Microsoft earlier this week at CeBIT 2009 rolled out its Online Services feature to 19 new countries (it has been available in the U.S. since November last year). Online Services is part of Microsoft’s “Software + Services” strategy, with cloud-based services complementing local software functionality.
So is Microsoft Online Services a viable option for web workers? As the UK is now included in the list of countries it’s available in, and there is a 30-day free trial, I thought I’d take it for a spin and see.
Online Services offers access to a range of products. The Business Productivity Online Suite is basically a hosted version of Exchange Server, SharePoint Server and Live Meeting, available for a subscription fee of £10 ($14) per user, per month in the UK.
The collaborative features of SharePoint and Live Meeting, in particular, are very good and might be handy for web workers with distributed teams, especially if your team members are used to using Microsoft products. However, the upfront costs of the standalone products — running into the thousands — are hugely off-putting for any small business or independent web worker, so a monthly subscription is attractive.
The first step is to get signed up with an administrator account. The experience here could be better. Rather than simple registration, you have to jump through numerous hoops. Particularly annoying is the compulsory password reset. Be prepared for a lot of form-filling and jumping from screen to screen.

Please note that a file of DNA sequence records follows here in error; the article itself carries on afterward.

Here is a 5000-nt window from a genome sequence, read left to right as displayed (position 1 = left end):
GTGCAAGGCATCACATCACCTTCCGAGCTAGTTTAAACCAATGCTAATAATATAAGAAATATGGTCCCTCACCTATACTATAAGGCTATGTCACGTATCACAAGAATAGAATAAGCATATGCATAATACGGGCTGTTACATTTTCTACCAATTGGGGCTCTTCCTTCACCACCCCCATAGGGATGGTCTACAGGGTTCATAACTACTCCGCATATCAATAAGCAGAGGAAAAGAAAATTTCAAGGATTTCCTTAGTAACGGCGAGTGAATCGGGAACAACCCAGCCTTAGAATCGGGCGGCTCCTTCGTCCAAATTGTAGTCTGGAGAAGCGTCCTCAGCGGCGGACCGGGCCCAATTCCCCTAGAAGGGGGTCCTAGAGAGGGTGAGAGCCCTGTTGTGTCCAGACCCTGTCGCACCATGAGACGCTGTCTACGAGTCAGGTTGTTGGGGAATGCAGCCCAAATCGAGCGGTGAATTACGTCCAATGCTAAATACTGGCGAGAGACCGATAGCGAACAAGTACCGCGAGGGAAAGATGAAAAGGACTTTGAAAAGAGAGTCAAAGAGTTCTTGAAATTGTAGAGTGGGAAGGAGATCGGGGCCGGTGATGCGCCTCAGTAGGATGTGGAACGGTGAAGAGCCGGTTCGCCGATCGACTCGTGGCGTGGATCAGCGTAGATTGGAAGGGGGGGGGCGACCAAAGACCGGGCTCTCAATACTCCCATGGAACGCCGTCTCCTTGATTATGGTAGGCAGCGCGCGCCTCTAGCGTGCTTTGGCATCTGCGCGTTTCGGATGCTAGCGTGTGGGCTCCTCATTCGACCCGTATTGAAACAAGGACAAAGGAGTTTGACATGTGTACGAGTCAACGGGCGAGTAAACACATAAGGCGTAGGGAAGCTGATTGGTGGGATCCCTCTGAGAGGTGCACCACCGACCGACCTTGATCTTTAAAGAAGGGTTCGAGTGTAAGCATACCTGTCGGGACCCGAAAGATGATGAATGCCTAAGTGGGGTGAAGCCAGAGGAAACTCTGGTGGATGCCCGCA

Once you’ve managed to get signed up, you’ll find Online Services fairly easy to use, especially if you’ve used any of the standalone products before. Administration of user accounts is straightforward, and setting up a new site collection in SharePoint is simple. However, I found the admin experience to be quite sluggish, with some frustrating delays.
Once your users are set up, email, calendaring and contacts become available, either though Outlook or Outlook Web Access, and they can start working with any SharePoint site collections that you have set up. Microsoft recommends each user downloading a special Sign-In tool, as without it you’ll have to keep re-entering your username and password.
From a users’ point of view, the apps served by Online Services run reasonably fast — the delays that I experienced as an administrator were not evident while using Outlook Web Access, for example.
SharePoint is an excellent browser-based collaboration tool, and it works well when served by Online Services. You can use it to run an entire intranet, including wikis, blogs, messaging, event calendars and shared document repositories. It’s a very powerful and flexible solution, and, again, seemed reasonably fast in my test.
If you’re looking for a collaboration solution for your distributed team, you might like to check out Online Services, particularly if your team members are used to working with SharePoint or you have a client who’s looking for Microsoft solutions. The cost is not prohibitive, it’s quite easy to use and the services work well.
However, for smaller companies and teams, Online Services is probably overkill, and there are plenty of other services that provide similar functionality — Google Apps for domains and Zoho, for example — that might be cheaper or more suitable.
Would you use Online Services?